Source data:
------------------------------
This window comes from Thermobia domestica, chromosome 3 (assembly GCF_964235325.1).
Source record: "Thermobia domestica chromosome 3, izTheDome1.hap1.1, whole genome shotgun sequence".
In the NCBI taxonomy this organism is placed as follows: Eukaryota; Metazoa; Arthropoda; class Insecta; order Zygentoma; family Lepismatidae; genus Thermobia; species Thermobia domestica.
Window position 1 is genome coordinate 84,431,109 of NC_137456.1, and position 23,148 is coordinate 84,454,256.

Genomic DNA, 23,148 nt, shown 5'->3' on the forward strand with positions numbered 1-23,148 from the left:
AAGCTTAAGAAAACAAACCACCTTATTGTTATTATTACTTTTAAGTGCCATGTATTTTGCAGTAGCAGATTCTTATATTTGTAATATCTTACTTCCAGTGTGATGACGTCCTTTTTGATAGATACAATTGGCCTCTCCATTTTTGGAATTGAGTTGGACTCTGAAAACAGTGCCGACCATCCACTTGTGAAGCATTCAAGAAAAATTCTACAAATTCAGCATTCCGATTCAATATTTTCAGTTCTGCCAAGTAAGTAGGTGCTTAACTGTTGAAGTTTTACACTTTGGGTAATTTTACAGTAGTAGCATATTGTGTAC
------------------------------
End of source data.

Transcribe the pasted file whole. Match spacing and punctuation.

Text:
This window comes from Thermobia domestica, chromosome 3 (assembly GCF_964235325.1).
Source record: "Thermobia domestica chromosome 3, izTheDome1.hap1.1, whole genome shotgun sequence".
In the NCBI taxonomy this organism is placed as follows: Eukaryota; Metazoa; Arthropoda; class Insecta; order Zygentoma; family Lepismatidae; genus Thermobia; species Thermobia domestica.
Window position 1 is genome coordinate 84,431,109 of NC_137456.1, and position 23,148 is coordinate 84,454,256.

Genomic DNA, 23,148 nt, shown 5'->3' on the forward strand with positions numbered 1-23,148 from the left:
AAGCTTAAGAAAACAAACCACCTTATTGTTATTATTACTTTTAAGTGCCATGTATTTTGCAGTAGCAGATTCTTATATTTGTAATATCTTACTTCCAGTGTGATGACGTCCTTTTTGATAGATACAATTGGCCTCTCCATTTTTGGAATTGAGTTGGACTCTGAAAACAGTGCCGACCATCCACTTGTGAAGCATTCAAGAAAAATTCTACAAATTCAGCATTCCGATTCAATATTTTCAGTTCTGCCAAGTAAGTAGGTGCTTAACTGTTGAAGTTTTACACTTTGGGTAATTTTACAGTAGTAGCATATTGTGTAC